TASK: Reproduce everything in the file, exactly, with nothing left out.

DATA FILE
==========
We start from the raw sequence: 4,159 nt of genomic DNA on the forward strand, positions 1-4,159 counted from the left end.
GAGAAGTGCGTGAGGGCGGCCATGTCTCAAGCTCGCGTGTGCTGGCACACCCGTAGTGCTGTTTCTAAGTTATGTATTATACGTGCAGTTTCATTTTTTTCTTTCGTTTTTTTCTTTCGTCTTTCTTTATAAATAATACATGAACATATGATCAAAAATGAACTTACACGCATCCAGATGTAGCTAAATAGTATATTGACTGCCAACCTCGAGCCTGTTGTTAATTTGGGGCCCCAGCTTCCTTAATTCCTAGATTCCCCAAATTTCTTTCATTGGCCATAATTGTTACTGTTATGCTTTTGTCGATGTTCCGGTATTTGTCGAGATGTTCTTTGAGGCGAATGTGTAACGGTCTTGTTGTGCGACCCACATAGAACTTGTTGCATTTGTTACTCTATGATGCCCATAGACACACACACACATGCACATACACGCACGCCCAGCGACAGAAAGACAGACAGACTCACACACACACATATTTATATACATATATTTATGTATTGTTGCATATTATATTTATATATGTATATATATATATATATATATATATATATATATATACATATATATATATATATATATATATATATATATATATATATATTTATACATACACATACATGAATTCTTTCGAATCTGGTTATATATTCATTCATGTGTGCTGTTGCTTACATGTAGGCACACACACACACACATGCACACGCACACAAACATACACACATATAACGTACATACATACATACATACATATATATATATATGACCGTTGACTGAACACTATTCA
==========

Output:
We start from the raw sequence: 4,159 nt of genomic DNA on the forward strand, positions 1-4,159 counted from the left end.
GAGAAGTGCGTGAGGGCGGCCATGTCTCAAGCTCGCGTGTGCTGGCACACCCGTAGTGCTGTTTCTAAGTTATGTATTATACGTGCAGTTTCATTTTTTTCTTTCGTTTTTTTCTTTCGTCTTTCTTTATAAATAATACATGAACATATGATCAAAAATGAACTTACACGCATCCAGATGTAGCTAAATAGTATATTGACTGCCAACCTCGAGCCTGTTGTTAATTTGGGGCCCCAGCTTCCTTAATTCCTAGATTCCCCAAATTTCTTTCATTGGCCATAATTGTTACTGTTATGCTTTTGTCGATGTTCCGGTATTTGTCGAGATGTTCTTTGAGGCGAATGTGTAACGGTCTTGTTGTGCGACCCACATAGAACTTGTTGCATTTGTTACTCTATGATGCCCATAGACACACACACACATGCACATACACGCACGCCCAGCGACAGAAAGACAGACAGACTCACACACACACATATTTATATACATATATTTATGTATTGTTGCATATTATATTTATATATGTATATATATATATATATATATATATATATATATATACATATATATATATATATATATATATATATATATATATATATATTTATACATACACATACATGAATTCTTTCGAATCTGGTTATATATTCATTCATGTGTGCTGTTGCTTACATGTAGGCACACACACACACACATGCACACGCACACAAACATACACACATATAACGTACATACATACATACATACATATATATATATATGACCGTTGACTGAACACTATTCA